Anastasia Morrone. Photo by Jim Krause


Technology leader Anastasia “Stacy” Morrone has been preparing for a pandemic for more than a decade.

In 2009, Morrone led the University Information Technology Services Learning Technologies team that created Indiana University’s Keep Teaching initiative in response to the swine flu (H1N1 virus) epidemic.

After the 2009 pandemic threat had passed, Morrone says they decided to keep the website up and running in case of other emergencies.

“We felt we needed to have the resources in place just in case we had to use it,” Morrone says of the site ( “Luckily we didn’t have to use it then. We used the website for bad weather or other types of emergencies.”

Then March happened, and Morrone’s preparation paid off. IU officials sent students home at spring break and continued the semester online due to the increasing number of COVID-19 cases.

IU first lady Laurie Burns McRobbie singles Morrone out as the key to IU’s rapid move to online teaching and learning. “She’s terrific and, as you can imagine, has been working around the clock to make sure faculty and students have as good a virtual learning environment as is possible,” McRobbie says.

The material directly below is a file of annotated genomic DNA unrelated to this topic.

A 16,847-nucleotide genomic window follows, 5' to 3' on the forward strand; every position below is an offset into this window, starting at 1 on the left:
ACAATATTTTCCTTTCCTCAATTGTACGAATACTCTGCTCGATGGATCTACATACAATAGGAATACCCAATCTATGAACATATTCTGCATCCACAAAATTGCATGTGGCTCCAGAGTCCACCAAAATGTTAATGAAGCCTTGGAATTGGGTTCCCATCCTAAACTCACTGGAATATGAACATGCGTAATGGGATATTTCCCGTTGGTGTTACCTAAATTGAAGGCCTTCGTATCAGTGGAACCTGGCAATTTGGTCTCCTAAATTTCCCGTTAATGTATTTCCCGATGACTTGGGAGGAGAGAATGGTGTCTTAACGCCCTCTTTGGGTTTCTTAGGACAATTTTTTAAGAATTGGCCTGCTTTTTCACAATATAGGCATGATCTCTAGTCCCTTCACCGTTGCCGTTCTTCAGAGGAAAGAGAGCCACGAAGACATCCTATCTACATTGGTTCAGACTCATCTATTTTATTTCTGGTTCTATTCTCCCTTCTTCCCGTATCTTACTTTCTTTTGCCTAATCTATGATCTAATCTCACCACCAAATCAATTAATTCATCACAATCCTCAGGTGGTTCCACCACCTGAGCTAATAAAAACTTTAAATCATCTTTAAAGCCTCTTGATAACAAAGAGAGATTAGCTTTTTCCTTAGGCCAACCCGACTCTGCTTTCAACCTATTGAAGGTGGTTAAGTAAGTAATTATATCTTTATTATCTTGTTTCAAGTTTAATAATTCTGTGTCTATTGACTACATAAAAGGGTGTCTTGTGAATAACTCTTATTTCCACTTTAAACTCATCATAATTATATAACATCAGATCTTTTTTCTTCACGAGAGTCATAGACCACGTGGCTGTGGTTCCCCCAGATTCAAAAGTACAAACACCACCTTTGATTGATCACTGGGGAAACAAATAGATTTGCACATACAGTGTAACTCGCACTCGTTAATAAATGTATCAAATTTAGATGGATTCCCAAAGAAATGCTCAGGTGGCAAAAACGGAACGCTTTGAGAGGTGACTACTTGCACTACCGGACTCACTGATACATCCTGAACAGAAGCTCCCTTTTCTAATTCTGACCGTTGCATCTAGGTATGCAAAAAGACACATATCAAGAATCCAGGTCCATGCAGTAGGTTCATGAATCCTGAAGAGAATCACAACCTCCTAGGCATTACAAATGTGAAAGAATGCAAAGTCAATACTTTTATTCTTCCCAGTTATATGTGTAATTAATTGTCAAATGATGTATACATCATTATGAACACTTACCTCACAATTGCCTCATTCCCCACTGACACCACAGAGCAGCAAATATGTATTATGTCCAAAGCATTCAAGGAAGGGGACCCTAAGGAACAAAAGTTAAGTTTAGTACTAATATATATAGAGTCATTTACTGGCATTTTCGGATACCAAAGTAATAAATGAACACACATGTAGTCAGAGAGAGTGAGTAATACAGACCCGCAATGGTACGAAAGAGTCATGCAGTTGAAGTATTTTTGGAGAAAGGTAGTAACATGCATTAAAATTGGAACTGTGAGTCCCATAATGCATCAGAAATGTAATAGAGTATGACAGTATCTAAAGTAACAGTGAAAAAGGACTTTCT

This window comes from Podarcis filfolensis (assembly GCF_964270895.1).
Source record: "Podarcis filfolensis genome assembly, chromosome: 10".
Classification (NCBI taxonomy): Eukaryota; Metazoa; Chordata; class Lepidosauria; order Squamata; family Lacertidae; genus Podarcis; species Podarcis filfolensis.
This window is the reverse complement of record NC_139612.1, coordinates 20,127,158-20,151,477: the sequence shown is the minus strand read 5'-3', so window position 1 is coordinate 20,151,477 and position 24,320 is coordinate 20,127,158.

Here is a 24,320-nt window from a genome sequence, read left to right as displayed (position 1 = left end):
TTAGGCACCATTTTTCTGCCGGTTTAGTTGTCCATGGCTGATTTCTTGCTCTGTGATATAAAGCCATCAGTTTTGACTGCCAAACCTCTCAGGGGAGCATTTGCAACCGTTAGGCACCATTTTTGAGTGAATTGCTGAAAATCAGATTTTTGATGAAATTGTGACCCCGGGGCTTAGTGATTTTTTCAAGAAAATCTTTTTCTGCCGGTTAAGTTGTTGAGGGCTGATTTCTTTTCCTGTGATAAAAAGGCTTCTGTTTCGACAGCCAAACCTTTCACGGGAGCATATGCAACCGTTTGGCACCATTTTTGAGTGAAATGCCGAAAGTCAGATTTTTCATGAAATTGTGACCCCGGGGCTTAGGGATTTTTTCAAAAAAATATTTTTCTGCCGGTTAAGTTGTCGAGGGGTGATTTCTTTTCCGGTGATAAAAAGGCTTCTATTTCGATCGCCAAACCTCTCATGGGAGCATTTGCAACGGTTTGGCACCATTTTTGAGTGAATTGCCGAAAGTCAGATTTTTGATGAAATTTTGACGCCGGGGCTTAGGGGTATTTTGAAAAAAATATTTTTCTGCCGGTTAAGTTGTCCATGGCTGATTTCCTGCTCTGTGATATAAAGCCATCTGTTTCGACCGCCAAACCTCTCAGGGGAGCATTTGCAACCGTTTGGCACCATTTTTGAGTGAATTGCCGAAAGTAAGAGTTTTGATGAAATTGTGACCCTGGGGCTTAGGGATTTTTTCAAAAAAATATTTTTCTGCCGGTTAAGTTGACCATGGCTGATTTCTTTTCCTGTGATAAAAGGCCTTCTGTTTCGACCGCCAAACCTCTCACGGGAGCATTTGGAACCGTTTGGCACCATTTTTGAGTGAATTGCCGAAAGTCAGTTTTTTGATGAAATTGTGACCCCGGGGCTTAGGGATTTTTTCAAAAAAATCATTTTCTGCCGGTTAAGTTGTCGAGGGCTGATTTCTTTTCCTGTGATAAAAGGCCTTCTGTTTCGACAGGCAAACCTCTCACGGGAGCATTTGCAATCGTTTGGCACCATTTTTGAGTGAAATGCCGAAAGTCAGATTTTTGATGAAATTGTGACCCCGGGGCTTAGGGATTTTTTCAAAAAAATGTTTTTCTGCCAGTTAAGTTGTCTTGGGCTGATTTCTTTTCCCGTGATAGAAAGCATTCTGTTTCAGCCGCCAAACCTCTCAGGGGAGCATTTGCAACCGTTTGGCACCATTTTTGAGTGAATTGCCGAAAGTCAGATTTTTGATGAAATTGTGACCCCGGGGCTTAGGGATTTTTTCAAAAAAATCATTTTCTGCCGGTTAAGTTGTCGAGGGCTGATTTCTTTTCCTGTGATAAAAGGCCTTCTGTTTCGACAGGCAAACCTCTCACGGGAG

The Keep Teaching website has attracted national attention. Several universities asked to use the content for their own similar websites. Morrone says that IU freely offered the material to any university. “After all, we’re all in this together,” she says.

And that sentiment was returned this spring when Morrone’s team also created a resource for students called Keep Learning ( “We got some help from our peers to create the Keep Learning site,” Morrone says. “Several of my Big Ten colleagues were so generous and shared whatever they could.”

In July, Morrone was named the interim dean of the IU School of Education, but says she will still be working on the effort to keep faculty and students connected to instruction. “We have to get this right,” she says, “even though we don’t even always know what ‘right’ is.”